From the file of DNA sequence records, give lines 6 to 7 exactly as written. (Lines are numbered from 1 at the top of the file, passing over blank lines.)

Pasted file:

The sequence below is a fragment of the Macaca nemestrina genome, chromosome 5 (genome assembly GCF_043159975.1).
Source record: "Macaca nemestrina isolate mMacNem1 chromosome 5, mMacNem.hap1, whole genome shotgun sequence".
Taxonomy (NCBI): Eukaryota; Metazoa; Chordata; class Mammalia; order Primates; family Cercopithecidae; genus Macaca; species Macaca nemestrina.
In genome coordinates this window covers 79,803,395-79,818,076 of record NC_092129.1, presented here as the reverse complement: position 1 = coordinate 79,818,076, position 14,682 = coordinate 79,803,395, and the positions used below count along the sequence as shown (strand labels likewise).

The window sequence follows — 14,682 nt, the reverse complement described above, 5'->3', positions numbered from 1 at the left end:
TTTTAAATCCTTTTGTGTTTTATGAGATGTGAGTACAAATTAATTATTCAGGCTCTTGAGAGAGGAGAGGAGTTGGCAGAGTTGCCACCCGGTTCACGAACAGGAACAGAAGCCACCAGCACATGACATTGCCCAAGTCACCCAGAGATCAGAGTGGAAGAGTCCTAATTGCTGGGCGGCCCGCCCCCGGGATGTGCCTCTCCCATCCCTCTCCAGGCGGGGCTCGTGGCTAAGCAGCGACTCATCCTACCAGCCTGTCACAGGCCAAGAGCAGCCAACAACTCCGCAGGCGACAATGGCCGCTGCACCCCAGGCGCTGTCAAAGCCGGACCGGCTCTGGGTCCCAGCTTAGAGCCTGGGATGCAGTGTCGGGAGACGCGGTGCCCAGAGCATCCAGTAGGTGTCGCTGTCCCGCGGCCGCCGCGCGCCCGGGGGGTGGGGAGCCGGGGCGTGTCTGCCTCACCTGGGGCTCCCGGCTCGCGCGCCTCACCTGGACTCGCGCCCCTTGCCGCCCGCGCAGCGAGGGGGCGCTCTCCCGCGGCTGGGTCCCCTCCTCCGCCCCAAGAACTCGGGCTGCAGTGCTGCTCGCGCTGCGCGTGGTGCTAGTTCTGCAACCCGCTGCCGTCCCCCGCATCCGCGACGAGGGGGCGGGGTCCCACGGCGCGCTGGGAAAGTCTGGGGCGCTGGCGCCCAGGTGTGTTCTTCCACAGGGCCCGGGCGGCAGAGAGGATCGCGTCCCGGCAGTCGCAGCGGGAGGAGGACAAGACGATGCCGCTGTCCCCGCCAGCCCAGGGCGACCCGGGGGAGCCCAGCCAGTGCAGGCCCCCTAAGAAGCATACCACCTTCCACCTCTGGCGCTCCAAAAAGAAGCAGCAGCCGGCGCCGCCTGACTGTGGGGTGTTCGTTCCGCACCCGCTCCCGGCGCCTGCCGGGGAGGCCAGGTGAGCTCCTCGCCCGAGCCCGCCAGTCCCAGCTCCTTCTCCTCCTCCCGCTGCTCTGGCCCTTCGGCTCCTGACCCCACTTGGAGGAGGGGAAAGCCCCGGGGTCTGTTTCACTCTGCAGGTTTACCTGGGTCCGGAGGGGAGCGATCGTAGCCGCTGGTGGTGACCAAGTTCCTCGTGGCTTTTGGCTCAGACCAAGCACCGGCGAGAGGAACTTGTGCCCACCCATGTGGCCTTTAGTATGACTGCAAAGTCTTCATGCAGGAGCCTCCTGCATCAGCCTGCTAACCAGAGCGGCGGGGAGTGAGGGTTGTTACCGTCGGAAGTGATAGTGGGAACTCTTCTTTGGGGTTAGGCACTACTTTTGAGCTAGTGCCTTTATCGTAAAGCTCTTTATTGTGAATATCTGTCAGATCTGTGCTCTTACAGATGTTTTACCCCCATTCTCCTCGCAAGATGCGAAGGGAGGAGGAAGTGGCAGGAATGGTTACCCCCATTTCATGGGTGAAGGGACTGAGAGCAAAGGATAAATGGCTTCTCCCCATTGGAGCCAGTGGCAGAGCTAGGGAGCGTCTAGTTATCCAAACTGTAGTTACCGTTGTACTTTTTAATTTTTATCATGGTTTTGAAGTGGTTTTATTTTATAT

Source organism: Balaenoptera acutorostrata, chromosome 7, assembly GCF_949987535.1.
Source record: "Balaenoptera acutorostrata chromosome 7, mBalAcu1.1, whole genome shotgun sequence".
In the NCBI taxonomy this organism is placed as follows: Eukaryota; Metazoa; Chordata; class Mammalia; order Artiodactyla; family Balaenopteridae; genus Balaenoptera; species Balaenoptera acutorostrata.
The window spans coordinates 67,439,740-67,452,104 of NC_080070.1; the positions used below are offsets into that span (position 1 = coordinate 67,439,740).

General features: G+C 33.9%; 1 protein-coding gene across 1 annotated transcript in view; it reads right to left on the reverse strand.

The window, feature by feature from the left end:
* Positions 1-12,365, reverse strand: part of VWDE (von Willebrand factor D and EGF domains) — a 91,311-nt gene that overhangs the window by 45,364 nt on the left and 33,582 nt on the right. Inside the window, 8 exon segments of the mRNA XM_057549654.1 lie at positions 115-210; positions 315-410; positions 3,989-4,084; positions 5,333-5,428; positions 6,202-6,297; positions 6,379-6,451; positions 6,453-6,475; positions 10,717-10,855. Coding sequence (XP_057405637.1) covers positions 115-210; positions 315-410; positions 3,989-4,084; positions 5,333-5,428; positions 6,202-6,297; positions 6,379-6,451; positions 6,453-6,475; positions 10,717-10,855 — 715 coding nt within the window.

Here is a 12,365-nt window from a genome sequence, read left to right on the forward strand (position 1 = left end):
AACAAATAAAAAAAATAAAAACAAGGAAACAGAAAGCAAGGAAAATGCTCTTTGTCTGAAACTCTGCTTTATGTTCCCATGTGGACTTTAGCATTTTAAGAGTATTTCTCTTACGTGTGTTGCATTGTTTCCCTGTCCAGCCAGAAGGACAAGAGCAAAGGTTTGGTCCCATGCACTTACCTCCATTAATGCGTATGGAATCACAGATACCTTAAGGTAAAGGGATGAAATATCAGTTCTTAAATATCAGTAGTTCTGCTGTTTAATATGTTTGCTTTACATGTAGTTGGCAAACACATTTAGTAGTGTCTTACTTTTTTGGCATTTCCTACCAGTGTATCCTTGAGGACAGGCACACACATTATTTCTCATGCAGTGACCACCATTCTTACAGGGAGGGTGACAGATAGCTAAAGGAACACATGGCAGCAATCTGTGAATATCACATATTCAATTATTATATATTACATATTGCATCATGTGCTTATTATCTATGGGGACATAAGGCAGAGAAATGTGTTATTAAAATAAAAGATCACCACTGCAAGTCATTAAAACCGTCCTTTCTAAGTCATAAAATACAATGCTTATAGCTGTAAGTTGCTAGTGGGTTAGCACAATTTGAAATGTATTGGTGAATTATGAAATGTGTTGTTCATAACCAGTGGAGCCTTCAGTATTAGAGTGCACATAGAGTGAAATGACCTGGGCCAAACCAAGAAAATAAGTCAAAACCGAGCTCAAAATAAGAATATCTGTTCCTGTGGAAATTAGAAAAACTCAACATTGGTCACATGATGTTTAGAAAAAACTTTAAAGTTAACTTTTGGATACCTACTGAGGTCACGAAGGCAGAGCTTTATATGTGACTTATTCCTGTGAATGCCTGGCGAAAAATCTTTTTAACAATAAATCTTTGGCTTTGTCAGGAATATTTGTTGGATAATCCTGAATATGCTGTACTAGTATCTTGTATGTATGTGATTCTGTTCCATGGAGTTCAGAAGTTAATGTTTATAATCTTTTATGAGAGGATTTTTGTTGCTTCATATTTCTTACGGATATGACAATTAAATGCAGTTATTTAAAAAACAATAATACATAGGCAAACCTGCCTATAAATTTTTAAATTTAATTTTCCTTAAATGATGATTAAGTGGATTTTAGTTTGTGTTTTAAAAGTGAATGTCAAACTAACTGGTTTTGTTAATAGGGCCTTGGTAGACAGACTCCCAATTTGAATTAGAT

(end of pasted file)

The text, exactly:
TTTTAAATCCTTTTGTGTTTTATGAGATGTGAGTACAAATTAATTATTCAGGCTCTTGAGAGAGGAGAGGAGTTGGCAGAGTTGCCACCCGGTTCACGAACAGGAACAGAAGCCACCAGCACATGACATTGCCCAAGTCACCCAGAGATCAGAGTGGAAGAGTCCTAATTGCTGGGCGGCCCGCCCCCGGGATGTGCCTCTCCCATCCCTCTCCAGGCGGGGCTCGTGGCTAAGCAGCGACTCATCCTACCAGCCTGTCACAGGCCAAGAGCAGCCAACAACTCCGCAGGCGACAATGGCCGCTGCACCCCAGGCGCTGTCAAAGCCGGACCGGCTCTGGGTCCCAGCTTAGAGCCTGGGATGCAGTGTCGGGAGACGCGGTGCCCAGAGCATCCAGTAGGTGTCGCTGTCCCGCGGCCGCCGCGCGCCCGGGGGGTGGGGAGCCGGGGCGTGTCTGCCTCACCTGGGGCTCCCGGCTCGCGCGCCTCACCTGGACTCGCGCCCCTTGCCGCCCGCGCAGCGAGGGGGCGCTCTCCCGCGGCTGGGTCCCCTCCTCCGCCCCAAGAACTCGGGCTGCAGTGCTGCTCGCGCTGCGCGTGGTGCTAGTTCTGCAACCCGCTGCCGTCCCCCGCATCCGCGACGAGGGGGCGGGGTCCCACGGCGCGCTGGGAAAGTCTGGGGCGCTGGCGCCCAGGTGTGTTCTTCCACAGGGCCCGGGCGGCAGAGAGGATCGCGTCCCGGCAGTCGCAGCGGGAGGAGGACAAGACGATGCCGCTGTCCCCGCCAGCCCAGGGCGACCCGGGGGAGCCCAGCCAGTGCAGGCCCCCTAAGAAGCATACCACCTTCCACCTCTGGCGCTCCAAAAAGAAGCAGCAGCCGGCGCCGCCTGACTGTGGGGTGTTCGTTCCGCACCCGCTCCCGGCGCCTGCCGGGGAGGCCAGGTGAGCTCCTCGCCCGAGCCCGCCAGTCCCAGCTCCTTCTCCTCCTCCCGCTGCTCTGGCCCTTCGGCTCCTGACCCCACTTGGAGGAGGGGAAAGCCCCGGGGTCTGTTTCACTCTGCAGGTTTACCTGGGTCCGGAGGGGAGCGATCGTAGCCGCTGGTGGTGACCAAGTTCCTCGTGGCTTTTGGCTCAGACCAAGCACCGGCGAGAGGAACTTGTGCCCACCCATGTGGCCTTTAGTATGACTGCAAAGTCTTCATGCAGGAGCCTCCTGCATCAGCCTGCTAACCAGAGCGGCGGGGAGTGAGGGTTGTTACCGTCGGAAGTGATAGTGGGAACTCTTCTTTGGGGTTAGGCACTACTTTTGAGCTAGTGCCTTTATCGTAAAGCTCTTTATTGTGAATATCTGTCAGATCTGTGCTCTTACAGATGTTTTACCCCCATTCTCCTCGCAAGATGCGAAGGGAGGAGGAAGTGGCAGGAATGGTTACCCCCATTTCATGGGTGAAGGGACTGAGAGCAAAGGATAAATGGCTTCTCCCCATTGGAGCCAGTGGCAGAGCTAGGGAGCGTCTAGTTATCCAAACTGTAGTTACCGTTGTACTTTTTAATTTTTATCATGGTTTTGAAGTGGTTTTATTTTATAT

Source organism: Balaenoptera acutorostrata, chromosome 7, assembly GCF_949987535.1.